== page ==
The EU is 'fundamentally undemocratic', discuss.

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Camilla Norton        UB:06023193

The Foundations of European Union Law

‘A major flaw in the EU institutional structure is that it is fundamentally undemocratic’ Discuss.

The European Union was previously known as the European Community, which was created after World War II to unite the nations of Europe economically to avoid another way. The EU is a framework of twenty-five countries sharing; institutions, policies and a universal currency.

Ever since 1979 their constituents have voted all members of the European parliament in. Prior to this however, their own governments selected members. They named themselves parliament, even though the ‘Treaty of Rome’ referred to them as an assembly. Beneath Art 189, the European parliament is made up of “representatives of the peoples of the states brought together in community” . Only in 1986 did the states officially accept the name European parliament. The European parliament is the only organisation that represents the citizen and this is absolutely fundamental for introducing principles of democracy for the citizen.

Currently in the EU all legislative actions start from the commission and there are three months major forms, the original consultation. “The co-operation procedure introduced by the SEA and the conciliation and veto procedure, also known as the co-decision procedure.”, established by the Treaty on European Union

The term ‘fundamentally undemocratic’ states how there is a lack of democracy in the policy areas of the European Union. This can also be known as a ‘democratic deficit’. It is simply down to a matter of opinion if the European Union is undemocratic or not. I aim to discuss and show the differences between these opinions.

The process the EU goes through to make and create decisions is complicated. The EU tries to simplify the procedure and make it more accessible to the citizens themselves. They do this by giving more information and providing more ways for the civil society to intervene in the policies themselves.

Since the Maastricht treaty of 1991 my research shows that there has been a conscious effort to strengthen the democracy of the institutions of the European Union.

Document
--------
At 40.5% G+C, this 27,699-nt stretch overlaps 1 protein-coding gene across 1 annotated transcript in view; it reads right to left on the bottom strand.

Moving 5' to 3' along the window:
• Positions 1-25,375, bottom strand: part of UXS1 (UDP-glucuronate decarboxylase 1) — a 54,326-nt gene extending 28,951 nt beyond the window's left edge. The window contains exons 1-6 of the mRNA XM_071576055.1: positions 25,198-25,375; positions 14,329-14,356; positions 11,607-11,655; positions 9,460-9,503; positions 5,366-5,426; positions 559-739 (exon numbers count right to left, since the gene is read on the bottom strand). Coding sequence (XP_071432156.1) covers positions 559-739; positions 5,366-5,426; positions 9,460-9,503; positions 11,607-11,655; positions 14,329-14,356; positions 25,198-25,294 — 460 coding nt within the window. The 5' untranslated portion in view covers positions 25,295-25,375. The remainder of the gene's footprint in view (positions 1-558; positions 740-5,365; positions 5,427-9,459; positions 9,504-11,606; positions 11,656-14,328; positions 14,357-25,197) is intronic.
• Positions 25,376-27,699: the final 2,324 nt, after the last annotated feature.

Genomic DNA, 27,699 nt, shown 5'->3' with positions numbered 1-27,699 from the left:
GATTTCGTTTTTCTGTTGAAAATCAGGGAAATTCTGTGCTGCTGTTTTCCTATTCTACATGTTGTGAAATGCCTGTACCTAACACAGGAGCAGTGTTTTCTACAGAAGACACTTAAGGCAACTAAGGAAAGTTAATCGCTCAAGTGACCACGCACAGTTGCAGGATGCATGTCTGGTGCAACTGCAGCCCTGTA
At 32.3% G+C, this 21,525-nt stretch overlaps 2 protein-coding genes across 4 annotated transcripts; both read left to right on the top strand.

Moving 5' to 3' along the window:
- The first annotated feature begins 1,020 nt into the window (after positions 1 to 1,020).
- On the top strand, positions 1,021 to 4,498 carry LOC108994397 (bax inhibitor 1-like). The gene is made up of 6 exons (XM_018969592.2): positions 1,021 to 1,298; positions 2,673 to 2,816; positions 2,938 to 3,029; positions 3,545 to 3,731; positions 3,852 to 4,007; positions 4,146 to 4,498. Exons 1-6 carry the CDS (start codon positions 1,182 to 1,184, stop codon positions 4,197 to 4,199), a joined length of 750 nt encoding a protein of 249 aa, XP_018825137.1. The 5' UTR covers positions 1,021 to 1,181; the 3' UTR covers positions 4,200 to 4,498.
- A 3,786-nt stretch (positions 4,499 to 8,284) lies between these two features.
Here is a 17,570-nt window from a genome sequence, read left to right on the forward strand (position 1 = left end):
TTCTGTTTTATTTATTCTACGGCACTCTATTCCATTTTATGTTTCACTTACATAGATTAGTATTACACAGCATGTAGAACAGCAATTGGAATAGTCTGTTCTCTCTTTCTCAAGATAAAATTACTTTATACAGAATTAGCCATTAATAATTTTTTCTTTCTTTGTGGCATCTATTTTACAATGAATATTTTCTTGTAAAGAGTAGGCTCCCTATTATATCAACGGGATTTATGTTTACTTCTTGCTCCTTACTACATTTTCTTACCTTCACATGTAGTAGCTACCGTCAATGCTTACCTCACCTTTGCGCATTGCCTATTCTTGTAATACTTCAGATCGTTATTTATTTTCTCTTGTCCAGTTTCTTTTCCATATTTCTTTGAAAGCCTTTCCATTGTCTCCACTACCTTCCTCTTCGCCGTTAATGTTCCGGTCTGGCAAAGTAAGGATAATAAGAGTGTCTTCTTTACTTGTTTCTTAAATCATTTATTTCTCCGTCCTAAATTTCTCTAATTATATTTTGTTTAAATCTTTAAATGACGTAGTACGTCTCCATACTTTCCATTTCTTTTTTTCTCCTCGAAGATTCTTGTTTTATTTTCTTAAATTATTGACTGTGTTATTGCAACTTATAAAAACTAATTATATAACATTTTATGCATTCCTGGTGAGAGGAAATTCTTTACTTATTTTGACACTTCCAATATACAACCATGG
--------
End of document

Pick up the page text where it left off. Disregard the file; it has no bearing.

A plethora of academic research and schools of thought surrounding this area have been put forward by many different academics such as Andrew Moravcsik, Christipher Lord, David Beetham and Simon Hix are amongst the most well known. Andrew Moravcsik, for example, states the democratic issues within the EU are over stated.

There are a few main areas where the democratic deficit can be seen; the European parliament and the relationships between the EU parliament and the other institutions or EU citizens.

According to Craig (2003) different features can be distinguished concerning the democracy argument they are: ‘distance issue’, this is the assumption commonly made is that the EU did not exist then matters within its capabilities would be dealt with at national level, the decisions made would the be closer to people, thus fixing this problem would mean Parliament would have greater control.

‘Executive dominance issue’, the interrogation process enhances the power of the council and commission, this is because of the dominance the council as well as the European council in the decision making process.

‘Bypassing of democracy argument’, the EC’s complicated committee structure serves as the most prominent example of the democracy argument. Interest groups dominate the policy-making procedures excluding more regular channels of democratic governance.

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‘Transparency and complexity issue’ the complexity of the legislation processes means that it is practically impossible for even experts to understand. In addition much of the decision- making of the Union takes place behind closed doors. ‘Substantive imbalance issue’, an argument that the most important element in a democracy is to maintain the balance between market liberation and social protection. The European Union cannot maintain this balance despite significant for the maintenance of welfare systems because of a liberal prejudice in the constitutional structure of the European Union.

When analyst is comment on the lack of democratic legitimacy in ...

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